Penance (short fiction)

 

As published in the University of Melbourne’s women’s magazine, Judy’s Punch. 

She hadn’t meant to do it.

That’s what she kept telling herself. These things happen; nobody would find out.

Alice peered into the mirror, her eyes straining through steam, soft fingerprint stains and smudges of flicked toothpaste. She wasn’t focusing her attention on the pimples growing on her forehead – not this time. It was her lips that needed inspection. Alice examined them closely and felt them with her forefinger. They were dry, cracked. The heat today had been bewildering; sweat patches had started under the arms of her school dress and spread so they were hard to conceal. Alice felt a dry flake of skin on her bottom lip and peeled it off. She watched it flutter down into the sink until she could not distinguish it beside the bold whiteness of the basin.

Nobody would find out. Papa would not find out.

Alice wrapped a clean white towel around her naked body, and, in doing so, caught her own eye in the reflection. What she had done was wrong, very wrong, but even Alice could not deny that this was exciting. Such excitement – as long as she was careful that it was kept secret – was warranted. Girls remember these things forever. She exhaled. Nobody would find out.

Alice looked back into the mirror. She made sure, twice sure, that she looked calm and normal and plain. The bathroom was at the end of the hallway. Ma was cooking and listening to the wireless – she could hear it from here, something about King George VI, him dying, or something – and her Papa was having a smoke. Alice peeped out from behind the door before dashing across the floorboards. She did not dare to glance at the door of her parents’ bedroom, slightly ajar, or at the miniature crucifix on the end table. Alice shivered. Droplets of water fell from her hair and trickled down her neck.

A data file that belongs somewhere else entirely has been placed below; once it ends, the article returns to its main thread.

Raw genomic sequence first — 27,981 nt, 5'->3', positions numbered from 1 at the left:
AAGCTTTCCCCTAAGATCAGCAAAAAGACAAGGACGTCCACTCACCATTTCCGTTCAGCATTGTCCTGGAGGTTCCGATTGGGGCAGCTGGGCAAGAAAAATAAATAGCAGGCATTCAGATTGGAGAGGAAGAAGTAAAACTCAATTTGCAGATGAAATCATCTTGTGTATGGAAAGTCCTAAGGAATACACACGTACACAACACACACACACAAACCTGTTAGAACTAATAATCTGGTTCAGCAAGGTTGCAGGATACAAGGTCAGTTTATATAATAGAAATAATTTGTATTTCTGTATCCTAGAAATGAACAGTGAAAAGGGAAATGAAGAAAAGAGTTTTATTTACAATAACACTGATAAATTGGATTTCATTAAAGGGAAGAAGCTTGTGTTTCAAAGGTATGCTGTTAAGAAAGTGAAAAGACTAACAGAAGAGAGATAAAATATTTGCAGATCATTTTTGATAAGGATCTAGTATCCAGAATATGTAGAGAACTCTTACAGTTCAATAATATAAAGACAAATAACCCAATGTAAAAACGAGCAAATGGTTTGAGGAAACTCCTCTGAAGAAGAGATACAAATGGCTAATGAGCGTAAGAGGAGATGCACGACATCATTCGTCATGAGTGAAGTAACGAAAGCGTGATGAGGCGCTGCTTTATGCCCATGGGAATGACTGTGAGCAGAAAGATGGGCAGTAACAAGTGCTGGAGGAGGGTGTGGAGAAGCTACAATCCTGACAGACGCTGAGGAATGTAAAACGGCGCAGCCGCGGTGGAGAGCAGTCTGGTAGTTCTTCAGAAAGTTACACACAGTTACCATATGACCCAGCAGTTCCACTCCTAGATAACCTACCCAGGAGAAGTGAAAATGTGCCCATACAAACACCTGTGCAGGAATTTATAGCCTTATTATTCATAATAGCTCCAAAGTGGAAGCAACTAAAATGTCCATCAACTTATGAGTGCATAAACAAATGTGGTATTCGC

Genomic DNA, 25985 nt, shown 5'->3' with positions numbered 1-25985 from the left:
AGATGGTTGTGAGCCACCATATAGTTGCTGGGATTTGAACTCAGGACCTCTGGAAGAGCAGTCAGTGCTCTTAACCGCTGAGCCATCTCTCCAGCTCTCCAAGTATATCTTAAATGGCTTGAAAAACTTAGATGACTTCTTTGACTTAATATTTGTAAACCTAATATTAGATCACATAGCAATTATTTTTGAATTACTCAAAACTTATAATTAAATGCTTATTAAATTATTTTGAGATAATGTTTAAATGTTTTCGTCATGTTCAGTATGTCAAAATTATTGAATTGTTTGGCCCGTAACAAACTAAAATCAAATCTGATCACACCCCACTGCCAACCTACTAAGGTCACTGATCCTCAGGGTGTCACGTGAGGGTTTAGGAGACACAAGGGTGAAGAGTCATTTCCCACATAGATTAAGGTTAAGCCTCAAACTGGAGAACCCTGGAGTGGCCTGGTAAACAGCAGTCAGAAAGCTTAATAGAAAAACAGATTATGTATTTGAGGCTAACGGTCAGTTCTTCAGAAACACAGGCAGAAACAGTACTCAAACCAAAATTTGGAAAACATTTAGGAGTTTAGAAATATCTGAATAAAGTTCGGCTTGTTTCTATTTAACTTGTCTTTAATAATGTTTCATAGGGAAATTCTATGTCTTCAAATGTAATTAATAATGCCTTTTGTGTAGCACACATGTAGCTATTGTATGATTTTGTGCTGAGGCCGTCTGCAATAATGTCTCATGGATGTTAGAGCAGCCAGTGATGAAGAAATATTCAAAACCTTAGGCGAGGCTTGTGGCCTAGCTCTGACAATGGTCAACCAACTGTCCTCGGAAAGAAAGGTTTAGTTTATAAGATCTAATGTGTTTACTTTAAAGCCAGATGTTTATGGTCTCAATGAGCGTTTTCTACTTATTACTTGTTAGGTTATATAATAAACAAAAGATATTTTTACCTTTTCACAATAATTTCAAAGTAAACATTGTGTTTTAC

Ma always called Alice for dinner at seven o’clock. Routine, Papa said, is essential for achieving grace in life. Alice thought that variety was also important, but a girl knows better than to question her papa. Alice always kept one eye on the clock, the little one that sat beside one-eared Rabbit, and the other on her homework. Sometimes, Papa would poke his head in and say, There’s my good girl.

It was lucky that Papa did not enter Alice’s room that night. She was not studying. She was not a good girl. Alice sat in the stifling heat, hair damp, her schoolbag still zipped up. She should have opened her bedroom window; she was 13, tall enough to reach it now.

At 6:55pm, Alice was writing in her notebook about the softness of Dave’s lips. She couldn’t help thinking about it, all of it. After the kiss, Dave’s smile had been so big.

Alice paused. What about God? You can’t hide anything from Him, even if you want to really badly.